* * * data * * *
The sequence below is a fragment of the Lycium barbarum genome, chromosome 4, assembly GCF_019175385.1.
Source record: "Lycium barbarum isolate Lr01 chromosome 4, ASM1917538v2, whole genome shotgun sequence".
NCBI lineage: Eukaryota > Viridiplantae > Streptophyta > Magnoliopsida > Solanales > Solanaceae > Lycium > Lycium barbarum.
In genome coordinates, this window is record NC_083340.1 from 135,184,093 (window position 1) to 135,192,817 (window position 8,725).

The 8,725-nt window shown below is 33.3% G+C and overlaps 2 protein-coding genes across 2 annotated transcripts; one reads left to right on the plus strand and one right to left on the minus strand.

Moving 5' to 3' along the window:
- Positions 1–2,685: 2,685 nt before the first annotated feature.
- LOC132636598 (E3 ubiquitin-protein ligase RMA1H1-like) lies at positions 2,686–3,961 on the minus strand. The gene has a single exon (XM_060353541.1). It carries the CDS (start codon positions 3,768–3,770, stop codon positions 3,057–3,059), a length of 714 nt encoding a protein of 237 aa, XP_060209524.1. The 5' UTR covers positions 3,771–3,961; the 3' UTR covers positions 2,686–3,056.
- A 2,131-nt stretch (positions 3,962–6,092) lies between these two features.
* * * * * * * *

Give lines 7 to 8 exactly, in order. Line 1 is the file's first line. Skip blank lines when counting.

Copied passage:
- Positions 1–2,685: 2,685 nt before the first annotated feature.
- LOC132636598 (E3 ubiquitin-protein ligase RMA1H1-like) lies at positions 2,686–3,961 on the minus strand. The gene has a single exon (XM_060353541.1). It carries the CDS (start codon positions 3,768–3,770, stop codon positions 3,057–3,059), a length of 714 nt encoding a protein of 237 aa, XP_060209524.1. The 5' UTR covers positions 3,771–3,961; the 3' UTR covers positions 2,686–3,056.